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Custodians of the rainforest

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Tucked away in the rainforest-clad hills behind Cairns lies thousands of years of history. The Djabugay people have called these green slopes their home for generations and the story of their existence can now be experienced with a fascinating trip into their world below the treetops.

Jumping on board one of Skyrail‘s gondolas always gets my heart racing more than it should. Why after all of the adventures I’ve had does a little bit of height get my blood pumping? As the door closes and our journey starts, the view suddenly takes over and my mind has something else to focus on – the beautiful tapestry laid out in front of me.

Skyrail gracefully whisks us up to a height of 545 metres above sea level at the summit of Red Peak. Its near-silent operation allows the sound of the jungle to penetrate our gondola as we enter another world temporarily. Once we stop at Red Peak Station it’s time to venture deeper, the canopy blocking out all but the most persistant sunlight, the heat of the day lost for a while.

Wandering the boardwalk makes you feel very small. Trees tower above, vines twist off to infinity and the sounds from afar fill your ears with new, alien noises. It’s somewhere to stop and listen, a chance to step back in time. Not much has changed here since rains started falling here thousands of years ago.

Long before Skyrail and way before Captain Cook the Djabugay people lived and fed in this forest. They followed the seasons to different parts when the time was right to harvest from the land.

Aaron is one of the guides whose fore-fathers lived here. They’ve decided to open up their history, language, culture and traditions to others with their new Djabugay guided tour. We headed off into the forest to learn more.

Winding our way through the undergrowth we stop to learn how seeds and nuts are harvested then processed to remove harmful toxins. It takes hours until the right recipe is achieved. Scraping, shredding, washing and cooking until finally a suitable meal is created. When I ask how the system was tested, Aaron answers “trial and error” – in other words if you got it wrong, you’d be lucky to see sunrise!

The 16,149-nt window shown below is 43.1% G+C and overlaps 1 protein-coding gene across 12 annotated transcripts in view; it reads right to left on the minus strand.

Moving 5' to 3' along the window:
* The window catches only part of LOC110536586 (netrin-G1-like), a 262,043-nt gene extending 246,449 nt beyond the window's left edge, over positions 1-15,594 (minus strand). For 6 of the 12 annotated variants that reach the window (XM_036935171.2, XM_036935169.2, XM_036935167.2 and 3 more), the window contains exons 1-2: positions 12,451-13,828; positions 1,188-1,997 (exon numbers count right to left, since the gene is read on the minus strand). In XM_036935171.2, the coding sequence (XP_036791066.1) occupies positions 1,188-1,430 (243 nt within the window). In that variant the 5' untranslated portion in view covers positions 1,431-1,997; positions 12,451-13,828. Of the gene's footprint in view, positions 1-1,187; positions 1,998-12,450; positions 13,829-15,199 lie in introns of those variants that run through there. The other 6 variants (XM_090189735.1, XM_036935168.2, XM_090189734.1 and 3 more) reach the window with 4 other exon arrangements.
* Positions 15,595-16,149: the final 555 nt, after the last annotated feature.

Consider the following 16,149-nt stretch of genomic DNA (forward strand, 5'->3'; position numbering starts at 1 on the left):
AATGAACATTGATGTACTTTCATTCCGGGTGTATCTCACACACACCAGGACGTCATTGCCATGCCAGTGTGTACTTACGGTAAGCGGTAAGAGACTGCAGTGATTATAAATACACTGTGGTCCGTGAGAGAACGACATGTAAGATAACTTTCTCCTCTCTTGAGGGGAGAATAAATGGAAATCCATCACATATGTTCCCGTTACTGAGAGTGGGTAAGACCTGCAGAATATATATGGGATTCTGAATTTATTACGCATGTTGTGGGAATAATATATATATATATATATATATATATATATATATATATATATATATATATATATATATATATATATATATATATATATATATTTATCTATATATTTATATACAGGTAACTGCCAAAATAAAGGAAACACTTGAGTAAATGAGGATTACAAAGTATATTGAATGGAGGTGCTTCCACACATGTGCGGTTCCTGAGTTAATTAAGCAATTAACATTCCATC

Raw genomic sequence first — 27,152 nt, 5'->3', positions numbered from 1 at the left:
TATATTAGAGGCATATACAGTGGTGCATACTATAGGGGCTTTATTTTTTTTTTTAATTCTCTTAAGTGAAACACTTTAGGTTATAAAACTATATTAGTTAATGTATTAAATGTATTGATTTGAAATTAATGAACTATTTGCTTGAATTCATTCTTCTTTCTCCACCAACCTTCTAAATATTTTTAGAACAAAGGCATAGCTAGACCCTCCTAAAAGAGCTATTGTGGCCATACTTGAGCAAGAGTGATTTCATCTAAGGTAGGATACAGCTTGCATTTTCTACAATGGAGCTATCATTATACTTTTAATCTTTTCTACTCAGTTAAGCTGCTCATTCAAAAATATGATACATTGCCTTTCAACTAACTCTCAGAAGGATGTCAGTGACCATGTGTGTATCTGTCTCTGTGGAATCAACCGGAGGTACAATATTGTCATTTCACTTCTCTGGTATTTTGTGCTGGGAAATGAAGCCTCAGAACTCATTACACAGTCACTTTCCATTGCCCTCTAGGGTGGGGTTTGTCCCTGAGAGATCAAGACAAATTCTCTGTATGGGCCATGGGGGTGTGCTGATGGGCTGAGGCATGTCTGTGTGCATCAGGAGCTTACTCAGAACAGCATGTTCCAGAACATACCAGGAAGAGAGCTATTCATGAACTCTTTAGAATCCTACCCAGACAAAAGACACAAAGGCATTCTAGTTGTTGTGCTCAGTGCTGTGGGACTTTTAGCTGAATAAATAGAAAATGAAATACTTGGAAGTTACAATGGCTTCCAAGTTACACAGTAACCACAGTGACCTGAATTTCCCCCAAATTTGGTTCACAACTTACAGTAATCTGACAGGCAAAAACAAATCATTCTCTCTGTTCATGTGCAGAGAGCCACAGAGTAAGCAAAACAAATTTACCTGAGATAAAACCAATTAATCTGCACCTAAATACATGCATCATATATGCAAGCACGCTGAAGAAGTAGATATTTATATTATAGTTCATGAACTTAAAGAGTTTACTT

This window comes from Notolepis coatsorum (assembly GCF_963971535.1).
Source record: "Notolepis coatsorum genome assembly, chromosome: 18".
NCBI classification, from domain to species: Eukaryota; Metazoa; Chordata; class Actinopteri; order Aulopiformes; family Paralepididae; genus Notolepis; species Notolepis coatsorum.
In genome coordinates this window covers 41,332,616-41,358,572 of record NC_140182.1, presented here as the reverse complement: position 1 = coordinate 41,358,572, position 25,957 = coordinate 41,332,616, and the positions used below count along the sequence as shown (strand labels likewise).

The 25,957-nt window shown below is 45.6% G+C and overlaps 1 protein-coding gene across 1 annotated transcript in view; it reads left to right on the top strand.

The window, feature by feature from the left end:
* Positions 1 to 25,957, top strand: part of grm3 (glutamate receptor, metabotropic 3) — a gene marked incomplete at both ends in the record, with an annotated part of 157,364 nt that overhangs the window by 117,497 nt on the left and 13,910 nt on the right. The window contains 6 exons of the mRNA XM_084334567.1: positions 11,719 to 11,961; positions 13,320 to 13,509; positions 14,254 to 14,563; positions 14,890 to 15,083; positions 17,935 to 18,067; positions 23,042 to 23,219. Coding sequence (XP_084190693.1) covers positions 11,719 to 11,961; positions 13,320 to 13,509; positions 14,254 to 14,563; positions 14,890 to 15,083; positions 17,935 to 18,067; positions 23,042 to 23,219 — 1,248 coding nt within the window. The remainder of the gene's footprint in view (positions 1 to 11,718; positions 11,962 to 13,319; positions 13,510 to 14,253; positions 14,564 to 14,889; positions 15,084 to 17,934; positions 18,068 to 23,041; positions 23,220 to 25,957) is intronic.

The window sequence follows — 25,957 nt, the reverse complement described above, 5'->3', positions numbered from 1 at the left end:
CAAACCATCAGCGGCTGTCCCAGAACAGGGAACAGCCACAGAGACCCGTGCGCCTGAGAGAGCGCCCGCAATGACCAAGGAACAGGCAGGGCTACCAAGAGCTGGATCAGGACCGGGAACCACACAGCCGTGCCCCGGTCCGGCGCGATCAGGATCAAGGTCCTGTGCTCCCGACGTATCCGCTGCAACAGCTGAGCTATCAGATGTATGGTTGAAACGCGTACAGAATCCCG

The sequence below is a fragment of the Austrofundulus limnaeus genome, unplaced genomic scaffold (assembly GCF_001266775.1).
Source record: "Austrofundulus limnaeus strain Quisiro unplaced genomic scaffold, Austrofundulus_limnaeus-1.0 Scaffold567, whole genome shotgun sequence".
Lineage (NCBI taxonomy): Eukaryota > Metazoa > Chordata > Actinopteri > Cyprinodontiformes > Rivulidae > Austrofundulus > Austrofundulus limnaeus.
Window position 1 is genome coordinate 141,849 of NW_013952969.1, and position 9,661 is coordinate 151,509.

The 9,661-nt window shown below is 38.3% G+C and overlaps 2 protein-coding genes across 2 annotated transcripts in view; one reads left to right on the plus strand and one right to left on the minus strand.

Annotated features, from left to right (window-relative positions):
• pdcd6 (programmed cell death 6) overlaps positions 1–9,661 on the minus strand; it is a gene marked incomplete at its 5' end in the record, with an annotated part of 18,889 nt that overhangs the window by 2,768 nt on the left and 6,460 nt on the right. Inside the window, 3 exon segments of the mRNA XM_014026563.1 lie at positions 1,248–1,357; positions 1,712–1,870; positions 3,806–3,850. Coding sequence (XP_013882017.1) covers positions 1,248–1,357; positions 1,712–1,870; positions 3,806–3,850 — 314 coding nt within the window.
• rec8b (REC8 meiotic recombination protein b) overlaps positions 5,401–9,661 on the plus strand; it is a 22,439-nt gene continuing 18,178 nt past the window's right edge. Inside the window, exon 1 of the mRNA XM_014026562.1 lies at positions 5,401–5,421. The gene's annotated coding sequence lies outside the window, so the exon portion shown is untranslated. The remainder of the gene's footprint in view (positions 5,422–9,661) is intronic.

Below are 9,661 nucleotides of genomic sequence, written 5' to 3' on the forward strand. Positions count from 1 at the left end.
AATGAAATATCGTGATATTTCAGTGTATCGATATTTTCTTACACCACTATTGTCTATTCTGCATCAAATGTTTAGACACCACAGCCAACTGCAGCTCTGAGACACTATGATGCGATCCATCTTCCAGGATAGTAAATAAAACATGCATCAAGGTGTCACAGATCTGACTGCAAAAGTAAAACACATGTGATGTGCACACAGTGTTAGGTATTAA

We learn about how to build the perfect shelter, learn how to make fire and what wood is needed to build the perfect weapon – essential for protecting your territory.

Aaron leads us to a very special place in the eyes of the Djabugay. A stunning clear-water creek that forms a deep pool hidden from view until you’re almost on top of it. The place is so picture perfect it could be man-made for a Hollywood movie with huge boulders, a bubbling waterfall and rays of sunlight piercing the canopy. This is a place where few are privileged to have been.

This type of indigenous tourism is a gaze back to centuries gone by. It has a huge place in our world today and acts as a welcome reminder of how cultures harnessed the natural environment around them. Now it’s so easy to stop at the local shop to fill our table with supplies. Aaron and the guides are proud of their story and so they should be, for me it’s a enchanting journey into another world.

We continue our Skyrail experience with the final five kilometre trip to Kuranda station, passing the dramatic Barron Falls on the way. The train winds its way along a carefully built track over 37 bridges and through 15 tunnels. Forging the path back in 1890 must have been one heck of a mission.

Passing sheer drops, dramatic waterfalls and finally thorough dusk-lit sugarcane plantations we level out at Freshwater Station. As we arrive at our destination my feet come back to terra firma and my heart rate finally returns to its resting beat. I was always meant to be a ground dweller comfortable on the forest floor.

Ben 🙂